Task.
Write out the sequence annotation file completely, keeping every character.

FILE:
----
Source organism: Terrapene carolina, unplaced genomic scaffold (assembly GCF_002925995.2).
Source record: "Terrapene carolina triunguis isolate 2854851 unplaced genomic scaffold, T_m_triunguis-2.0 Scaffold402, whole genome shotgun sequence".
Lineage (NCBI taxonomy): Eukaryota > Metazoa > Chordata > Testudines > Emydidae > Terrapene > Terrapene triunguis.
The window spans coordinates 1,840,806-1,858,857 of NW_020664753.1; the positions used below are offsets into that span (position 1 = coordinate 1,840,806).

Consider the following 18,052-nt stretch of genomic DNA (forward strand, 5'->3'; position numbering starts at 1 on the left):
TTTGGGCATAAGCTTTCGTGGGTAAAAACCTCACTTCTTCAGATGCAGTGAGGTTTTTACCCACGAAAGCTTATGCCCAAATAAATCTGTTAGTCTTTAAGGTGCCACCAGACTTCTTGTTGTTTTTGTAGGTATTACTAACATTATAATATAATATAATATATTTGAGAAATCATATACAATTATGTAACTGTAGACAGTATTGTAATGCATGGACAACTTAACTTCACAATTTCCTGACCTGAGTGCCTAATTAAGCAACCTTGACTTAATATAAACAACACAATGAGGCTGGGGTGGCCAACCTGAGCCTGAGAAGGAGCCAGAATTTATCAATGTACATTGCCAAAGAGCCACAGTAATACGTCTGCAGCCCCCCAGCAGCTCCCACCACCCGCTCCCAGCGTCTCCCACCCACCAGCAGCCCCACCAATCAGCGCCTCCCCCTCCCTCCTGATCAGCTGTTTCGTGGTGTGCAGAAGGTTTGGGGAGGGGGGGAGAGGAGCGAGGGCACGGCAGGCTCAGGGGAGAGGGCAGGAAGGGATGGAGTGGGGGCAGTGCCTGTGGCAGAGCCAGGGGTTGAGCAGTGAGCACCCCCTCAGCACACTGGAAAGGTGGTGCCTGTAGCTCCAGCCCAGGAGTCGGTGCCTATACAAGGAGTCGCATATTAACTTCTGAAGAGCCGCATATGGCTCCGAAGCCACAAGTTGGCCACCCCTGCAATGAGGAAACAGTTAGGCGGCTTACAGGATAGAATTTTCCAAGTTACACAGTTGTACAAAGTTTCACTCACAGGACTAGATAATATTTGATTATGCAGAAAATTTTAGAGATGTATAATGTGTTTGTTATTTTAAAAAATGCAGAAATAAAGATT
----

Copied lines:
Source organism: Terrapene carolina, unplaced genomic scaffold (assembly GCF_002925995.2).
Source record: "Terrapene carolina triunguis isolate 2854851 unplaced genomic scaffold, T_m_triunguis-2.0 Scaffold402, whole genome shotgun sequence".
Lineage (NCBI taxonomy): Eukaryota > Metazoa > Chordata > Testudines > Emydidae > Terrapene > Terrapene triunguis.
The window spans coordinates 1,840,806-1,858,857 of NW_020664753.1; the positions used below are offsets into that span (position 1 = coordinate 1,840,806).

Consider the following 18,052-nt stretch of genomic DNA (forward strand, 5'->3'; position numbering starts at 1 on the left):
TTTGGGCATAAGCTTTCGTGGGTAAAAACCTCACTTCTTCAGATGCAGTGAGGTTTTTACCCACGAAAGCTTATGCCCAAATAAATCTGTTAGTCTTTAAGGTGCCACCAGACTTCTTGTTGTTTTTGTAGGTATTACTAACATTATAATATAATATAATATATTTGAGAAATCATATACAATTATGTAACTGTAGACAGTATTGTAATGCATGGACAACTTAACTTCACAATTTCCTGACCTGAGTGCCTAATTAAGCAACCTTGACTTAATATAAACAACACAATGAGGCTGGGGTGGCCAACCTGAGCCTGAGAAGGAGCCAGAATTTATCAATGTACATTGCCAAAGAGCCACAGTAATACGTCTGCAGCCCCCCAGCAGCTCCCACCACCCGCTCCCAGCGTCTCCCACCCACCAGCAGCCCCACCAATCAGCGCCTCCCCCTCCCTCCTGATCAGCTGTTTCGTGGTGTGCAGAAGGTTTGGGGAGGGGGGGAGAGGAGCGAGGGCACGGCAGGCTCAGGGGAGAGGGCAGGAAGGGATGGAGTGGGGGCAGTGCCTGTGGCAGAGCCAGGGGTTGAGCAGTGAGCACCCCCTCAGCACACTGGAAAGGTGGTGCCTGTAGCTCCAGCCCAGGAGTCGGTGCCTATACAAGGAGTCGCATATTAACTTCTGAAGAGCCGCATATGGCTCCGAAGCCACAAGTTGGCCACCCCTGCAATGAGGAAACAGTTAGGCGGCTTACAGGATAGAATTTTCCAAGTTACACAGTTGTACAAAGTTTCACTCACAGGACTAGATAATATTTGATTATGCAGAAAATTTTAGAGATGTATAATGTGTTTGTTATTTTAAAAAATGCAGAAATAAAGATT